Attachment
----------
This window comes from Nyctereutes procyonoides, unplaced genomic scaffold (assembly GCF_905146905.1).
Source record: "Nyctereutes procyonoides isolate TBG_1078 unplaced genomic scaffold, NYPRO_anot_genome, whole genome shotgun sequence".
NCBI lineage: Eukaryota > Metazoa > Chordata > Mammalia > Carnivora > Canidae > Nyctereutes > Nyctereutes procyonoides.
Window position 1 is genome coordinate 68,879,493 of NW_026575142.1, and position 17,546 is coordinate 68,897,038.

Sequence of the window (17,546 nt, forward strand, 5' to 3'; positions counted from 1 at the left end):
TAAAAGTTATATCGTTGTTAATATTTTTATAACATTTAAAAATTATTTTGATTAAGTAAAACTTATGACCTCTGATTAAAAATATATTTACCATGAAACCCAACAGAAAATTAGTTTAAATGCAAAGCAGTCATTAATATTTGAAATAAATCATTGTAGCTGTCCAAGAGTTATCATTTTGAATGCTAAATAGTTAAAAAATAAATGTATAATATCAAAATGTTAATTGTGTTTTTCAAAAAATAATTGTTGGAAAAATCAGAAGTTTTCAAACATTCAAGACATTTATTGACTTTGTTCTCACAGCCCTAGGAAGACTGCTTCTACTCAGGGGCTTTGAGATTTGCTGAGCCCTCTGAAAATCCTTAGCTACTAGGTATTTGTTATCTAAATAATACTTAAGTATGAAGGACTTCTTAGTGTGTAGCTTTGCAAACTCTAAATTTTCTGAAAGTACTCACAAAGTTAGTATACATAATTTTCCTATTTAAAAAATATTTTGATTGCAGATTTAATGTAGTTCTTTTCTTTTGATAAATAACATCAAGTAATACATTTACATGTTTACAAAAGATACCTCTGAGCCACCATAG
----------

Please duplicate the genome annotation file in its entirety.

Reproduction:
This window comes from Nyctereutes procyonoides, unplaced genomic scaffold (assembly GCF_905146905.1).
Source record: "Nyctereutes procyonoides isolate TBG_1078 unplaced genomic scaffold, NYPRO_anot_genome, whole genome shotgun sequence".
NCBI lineage: Eukaryota > Metazoa > Chordata > Mammalia > Carnivora > Canidae > Nyctereutes > Nyctereutes procyonoides.
Window position 1 is genome coordinate 68,879,493 of NW_026575142.1, and position 17,546 is coordinate 68,897,038.

Sequence of the window (17,546 nt, forward strand, 5' to 3'; positions counted from 1 at the left end):
TAAAAGTTATATCGTTGTTAATATTTTTATAACATTTAAAAATTATTTTGATTAAGTAAAACTTATGACCTCTGATTAAAAATATATTTACCATGAAACCCAACAGAAAATTAGTTTAAATGCAAAGCAGTCATTAATATTTGAAATAAATCATTGTAGCTGTCCAAGAGTTATCATTTTGAATGCTAAATAGTTAAAAAATAAATGTATAATATCAAAATGTTAATTGTGTTTTTCAAAAAATAATTGTTGGAAAAATCAGAAGTTTTCAAACATTCAAGACATTTATTGACTTTGTTCTCACAGCCCTAGGAAGACTGCTTCTACTCAGGGGCTTTGAGATTTGCTGAGCCCTCTGAAAATCCTTAGCTACTAGGTATTTGTTATCTAAATAATACTTAAGTATGAAGGACTTCTTAGTGTGTAGCTTTGCAAACTCTAAATTTTCTGAAAGTACTCACAAAGTTAGTATACATAATTTTCCTATTTAAAAAATATTTTGATTGCAGATTTAATGTAGTTCTTTTCTTTTGATAAATAACATCAAGTAATACATTTACATGTTTACAAAAGATACCTCTGAGCCACCATAG